CHICAGO — U.S. Rep. Mike Quigley renewed his calls for federal legislation that would mandate public buildings use bird-safe designs and bird-saving tactics.
Following a report by DNAinfo Chicago about migratory bird deaths at Loyola University's lakeshore campus, Quigley said he'd renew efforts to get his bill, the Federal Bird-Safe Buildings Act of 2013, passed.
He introduced it in 2013.
"The single greatest man-made killer of birds is birds colliding with skyscrapers," he said in a phone interview. "We’re losing about a billion birds a year."
The proposed law, currently stuck in a committee, would require each public building constructed, altered or acquired by the General Services Administration to incorporate bird-safe building materials and design features. The law would also encourage bird-safe practices, such as office workers closing their blinds at the end of the work day.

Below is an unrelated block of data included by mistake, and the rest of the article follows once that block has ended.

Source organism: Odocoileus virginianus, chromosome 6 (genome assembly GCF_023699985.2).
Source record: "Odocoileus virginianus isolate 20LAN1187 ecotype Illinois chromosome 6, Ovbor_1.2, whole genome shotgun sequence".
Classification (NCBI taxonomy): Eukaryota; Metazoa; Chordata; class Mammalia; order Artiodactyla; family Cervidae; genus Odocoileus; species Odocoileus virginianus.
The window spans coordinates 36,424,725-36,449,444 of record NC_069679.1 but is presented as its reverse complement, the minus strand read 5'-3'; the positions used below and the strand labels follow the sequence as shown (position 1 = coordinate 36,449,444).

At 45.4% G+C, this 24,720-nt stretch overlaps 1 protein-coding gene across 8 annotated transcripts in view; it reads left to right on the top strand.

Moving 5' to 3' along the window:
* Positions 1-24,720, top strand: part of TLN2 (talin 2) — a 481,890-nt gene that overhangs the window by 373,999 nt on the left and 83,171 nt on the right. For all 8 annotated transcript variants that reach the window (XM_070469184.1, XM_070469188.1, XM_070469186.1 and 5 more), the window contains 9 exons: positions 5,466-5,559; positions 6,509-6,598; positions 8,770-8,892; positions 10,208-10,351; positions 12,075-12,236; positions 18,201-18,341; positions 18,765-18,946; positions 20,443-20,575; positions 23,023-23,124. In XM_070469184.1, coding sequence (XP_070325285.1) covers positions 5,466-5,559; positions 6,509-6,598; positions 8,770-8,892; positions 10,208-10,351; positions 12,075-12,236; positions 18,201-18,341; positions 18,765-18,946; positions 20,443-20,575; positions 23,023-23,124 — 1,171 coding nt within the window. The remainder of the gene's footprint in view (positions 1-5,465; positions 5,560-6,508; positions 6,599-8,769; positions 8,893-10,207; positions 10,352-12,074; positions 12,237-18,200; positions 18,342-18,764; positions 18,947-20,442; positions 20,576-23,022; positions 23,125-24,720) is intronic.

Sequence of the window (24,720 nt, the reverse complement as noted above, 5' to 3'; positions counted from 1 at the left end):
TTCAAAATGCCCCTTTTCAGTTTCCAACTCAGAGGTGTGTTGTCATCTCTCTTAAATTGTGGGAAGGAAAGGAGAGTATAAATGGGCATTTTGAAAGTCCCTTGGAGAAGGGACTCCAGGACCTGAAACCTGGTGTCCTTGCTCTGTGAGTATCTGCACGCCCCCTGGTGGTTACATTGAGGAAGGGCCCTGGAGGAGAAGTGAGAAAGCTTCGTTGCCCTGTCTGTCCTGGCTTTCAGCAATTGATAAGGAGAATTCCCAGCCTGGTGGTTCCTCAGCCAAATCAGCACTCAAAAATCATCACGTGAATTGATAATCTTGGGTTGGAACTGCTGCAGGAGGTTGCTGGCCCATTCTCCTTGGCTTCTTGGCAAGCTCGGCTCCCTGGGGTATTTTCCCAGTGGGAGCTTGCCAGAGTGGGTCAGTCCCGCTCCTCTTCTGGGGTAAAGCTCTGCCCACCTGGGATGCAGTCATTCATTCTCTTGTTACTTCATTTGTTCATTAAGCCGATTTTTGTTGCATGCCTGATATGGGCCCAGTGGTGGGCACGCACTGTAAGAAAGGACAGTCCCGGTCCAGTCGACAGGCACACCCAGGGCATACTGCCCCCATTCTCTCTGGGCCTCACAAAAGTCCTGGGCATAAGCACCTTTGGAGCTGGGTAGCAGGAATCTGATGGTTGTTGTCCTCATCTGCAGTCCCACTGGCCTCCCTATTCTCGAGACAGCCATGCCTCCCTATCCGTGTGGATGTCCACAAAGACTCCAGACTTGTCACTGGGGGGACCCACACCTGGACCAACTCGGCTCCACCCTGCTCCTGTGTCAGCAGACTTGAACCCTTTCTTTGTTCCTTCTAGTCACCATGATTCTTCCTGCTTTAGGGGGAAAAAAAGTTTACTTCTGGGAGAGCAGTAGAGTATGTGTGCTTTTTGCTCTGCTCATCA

As the next congressional session begins next year, Quigley said he plans to up his efforts to get the bill passed — or attach the directives to another law.
"Whatever it takes," said Quigley, the former Cook County commissioner.
He said his office would also begin working with the birding community to ignite a grassroots effort.
Some of the buildings that would be affected in Chicago include the Everett M. Dirksen U.S. Courthouse, the William O. Lipinski Federal Building and the 11 West Quincy Court Federal Building.
For more neighborhood news, listen to DNAinfo Radio here: